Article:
After an evening in Seattle, the next part of our trip was somewhere I’d longed to visit for a while since living in Vancouver on the west coast. As they say, ‘west coast, best coast’, and the Oregon coast is living proof of that phrase. After a three hour drive from Seattle to the outskirts of Portland, Oregon in Hillsboro-Beaverton, we went straight to bed. We needed to be up bright and early for the most anticipated part of our road trip, a drive along the Oregon coast.
Beginning the Road Trip
Fall was a lovely time to take the drive along the Oregon coast. We passed pumpkin patches (and naturally, plenty of pot shops). We saw ombre trees with their leaves fast growing crisp and drifting to the ground. Ironically, we didn’t see any gas stations – so don’t make our mistake and make sure you fill up way before your drive.
There are 363 miles of Oregon coastline – all of which is free and public to this day. Along the Oregon coast, you can spot glass floats, crabs, and even watch for whales and puffins. It’s truly a beautiful part of the world.
We were treated to the occasional peek of incredible scenery along the drive to get to the Oregon coast from Portland. We also saw plenty trees, until we turned the corner of some winding roads. There, we’d see wispy clouds forming amongst the hills and greenery. It looked quite mysterious as we approached the coast.
Cannon Beach, Oregon
Our first port of call was beautiful Cannon Beach. It’s one of Oregon’s most well-known attractions. Whilst I was already expecting good things, it totally surpassed all my expectations.
Iconic Haystack Rock looms dramatically over the misty beach. Cannon Beach itself has been named one of the world’s 100 most beautiful places by National Geographic, and it’s easy to see why.
Formed millions of years ago by lava flows, Haystack Rock is one of Oregon’s most famous landmarks. If you’re a fan of The Goonies, it may look familiar to you! It’s home to puffins in the spring, various birds, and tidepools. Haystack Rock itself is accessible at low tide when you can go and spot seastars in the tidepools.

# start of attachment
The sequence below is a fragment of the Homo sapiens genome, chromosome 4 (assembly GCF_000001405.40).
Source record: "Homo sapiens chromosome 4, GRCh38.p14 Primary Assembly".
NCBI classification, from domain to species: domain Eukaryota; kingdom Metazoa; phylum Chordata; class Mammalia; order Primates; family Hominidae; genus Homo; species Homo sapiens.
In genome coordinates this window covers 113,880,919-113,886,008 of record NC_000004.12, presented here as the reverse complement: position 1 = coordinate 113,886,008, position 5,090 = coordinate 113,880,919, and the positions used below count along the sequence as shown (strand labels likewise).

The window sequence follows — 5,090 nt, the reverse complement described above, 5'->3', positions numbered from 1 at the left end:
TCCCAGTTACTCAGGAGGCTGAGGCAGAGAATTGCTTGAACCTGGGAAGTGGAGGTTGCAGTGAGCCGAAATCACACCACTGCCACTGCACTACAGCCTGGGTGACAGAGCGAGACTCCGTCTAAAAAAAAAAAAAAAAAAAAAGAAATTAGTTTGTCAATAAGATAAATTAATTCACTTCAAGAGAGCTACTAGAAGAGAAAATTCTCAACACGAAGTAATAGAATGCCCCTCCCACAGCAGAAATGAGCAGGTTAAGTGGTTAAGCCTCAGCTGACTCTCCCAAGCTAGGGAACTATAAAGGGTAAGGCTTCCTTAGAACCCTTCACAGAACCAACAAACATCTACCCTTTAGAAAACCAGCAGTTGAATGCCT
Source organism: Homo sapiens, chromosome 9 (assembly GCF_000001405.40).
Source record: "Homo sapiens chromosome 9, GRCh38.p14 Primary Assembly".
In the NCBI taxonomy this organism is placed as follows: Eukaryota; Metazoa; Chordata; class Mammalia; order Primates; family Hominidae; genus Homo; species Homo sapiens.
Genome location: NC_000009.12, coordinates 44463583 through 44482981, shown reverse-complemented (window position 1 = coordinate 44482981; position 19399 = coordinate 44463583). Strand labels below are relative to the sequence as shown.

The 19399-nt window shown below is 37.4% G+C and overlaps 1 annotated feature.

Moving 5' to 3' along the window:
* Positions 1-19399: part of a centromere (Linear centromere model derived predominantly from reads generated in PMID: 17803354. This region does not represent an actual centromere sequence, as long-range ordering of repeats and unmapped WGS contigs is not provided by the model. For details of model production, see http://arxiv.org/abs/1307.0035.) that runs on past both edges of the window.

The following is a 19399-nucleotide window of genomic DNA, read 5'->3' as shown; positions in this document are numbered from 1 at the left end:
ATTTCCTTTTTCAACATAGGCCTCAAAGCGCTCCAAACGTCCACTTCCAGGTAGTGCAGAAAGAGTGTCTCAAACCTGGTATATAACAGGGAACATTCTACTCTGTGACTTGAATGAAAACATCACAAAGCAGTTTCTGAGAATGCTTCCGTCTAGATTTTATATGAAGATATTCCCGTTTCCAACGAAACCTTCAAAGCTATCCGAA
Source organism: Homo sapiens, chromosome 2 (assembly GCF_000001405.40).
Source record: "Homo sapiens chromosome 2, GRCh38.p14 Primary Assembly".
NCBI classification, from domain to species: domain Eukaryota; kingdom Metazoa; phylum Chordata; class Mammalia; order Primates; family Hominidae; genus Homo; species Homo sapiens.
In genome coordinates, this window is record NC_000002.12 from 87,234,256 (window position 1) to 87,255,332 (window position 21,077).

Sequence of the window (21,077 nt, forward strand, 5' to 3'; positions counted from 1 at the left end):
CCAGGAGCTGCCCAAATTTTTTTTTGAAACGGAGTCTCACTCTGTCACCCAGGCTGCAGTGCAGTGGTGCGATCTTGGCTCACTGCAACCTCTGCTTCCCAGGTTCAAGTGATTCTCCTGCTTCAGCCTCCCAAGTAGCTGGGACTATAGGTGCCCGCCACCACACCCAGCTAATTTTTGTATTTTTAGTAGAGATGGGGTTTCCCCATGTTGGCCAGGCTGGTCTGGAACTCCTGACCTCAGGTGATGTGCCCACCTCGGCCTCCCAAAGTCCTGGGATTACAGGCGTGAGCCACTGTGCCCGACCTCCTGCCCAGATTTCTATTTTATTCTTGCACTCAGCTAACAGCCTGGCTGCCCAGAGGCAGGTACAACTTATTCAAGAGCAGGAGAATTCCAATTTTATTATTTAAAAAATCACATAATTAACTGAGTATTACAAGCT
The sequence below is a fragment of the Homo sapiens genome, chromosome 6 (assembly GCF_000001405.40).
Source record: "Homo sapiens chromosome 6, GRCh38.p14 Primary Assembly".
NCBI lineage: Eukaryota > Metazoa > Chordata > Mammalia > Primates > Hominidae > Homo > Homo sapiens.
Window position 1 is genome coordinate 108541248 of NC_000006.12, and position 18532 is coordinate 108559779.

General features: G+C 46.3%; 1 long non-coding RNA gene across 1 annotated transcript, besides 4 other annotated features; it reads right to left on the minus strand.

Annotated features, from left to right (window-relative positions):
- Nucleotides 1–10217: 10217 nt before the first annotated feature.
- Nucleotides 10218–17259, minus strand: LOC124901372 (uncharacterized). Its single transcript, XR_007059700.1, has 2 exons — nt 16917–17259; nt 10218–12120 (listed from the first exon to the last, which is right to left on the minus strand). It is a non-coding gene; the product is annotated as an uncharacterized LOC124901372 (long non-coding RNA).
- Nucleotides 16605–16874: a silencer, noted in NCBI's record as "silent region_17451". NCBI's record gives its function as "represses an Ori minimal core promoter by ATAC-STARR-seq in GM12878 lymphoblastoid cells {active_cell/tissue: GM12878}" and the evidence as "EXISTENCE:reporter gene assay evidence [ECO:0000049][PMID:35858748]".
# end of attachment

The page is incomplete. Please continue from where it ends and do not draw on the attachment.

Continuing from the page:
We soaked up the views over a picnic on the beach, and my mind soon turned to picking out my future house up on the banks of the sand dunes.
Cannon Beach is also home to a small and charming village by the sea. It’s easy to walk to from the beach, and there’s plenty to see and do. There are some art studios and galleries, where you can watch glassblowers at work. Enjoy some delicious Pacific Northwest cuisine in one of the many cafes and restaurants after a long beach walk.
One of my favourite things about the beach was the spooky mist floating about. The powerful tide comes in, soaking the jeans of visitors, and causing dogs to run to the shore. As the waves sink into the sand, the water is absorbed and lingers to create the eerie mist of the beach, and it’s quite breathtaking. I’ve never seen a beach like it before.
Neahkahnie Mountain, Oregon
Hopping back into the Jeep, we prepared for a slow ride down the scenic 101 of the Oregon coast. We planned to stop at any interesting viewpoints along the drive down. The drive in itself is just gorgeous – for long sections of the route, you drive along the ocean. We drove through Oswald West State Park, and along the Oregon Coast Highway to Mount Neahkahnie.
The views here are astonishing, and there are various viewpoints where you can stop off and enjoy the views. A few alarming signs we saw on the way were warning of tsunami evacuations. I’d never seen these signs before!
The water looking out from Neahkahnie Mountain literally sparkles in the sun. At 1,631 feet above sea level, you can expect incredible views like these over the Oregon coast. You can see towards Neahkahnie Beach and Manzanita, and it’s gorgeous.
We hopped back into the Jeep before cruising onto our next stop along the Oregon coast.
Manhattan Beach, Oregon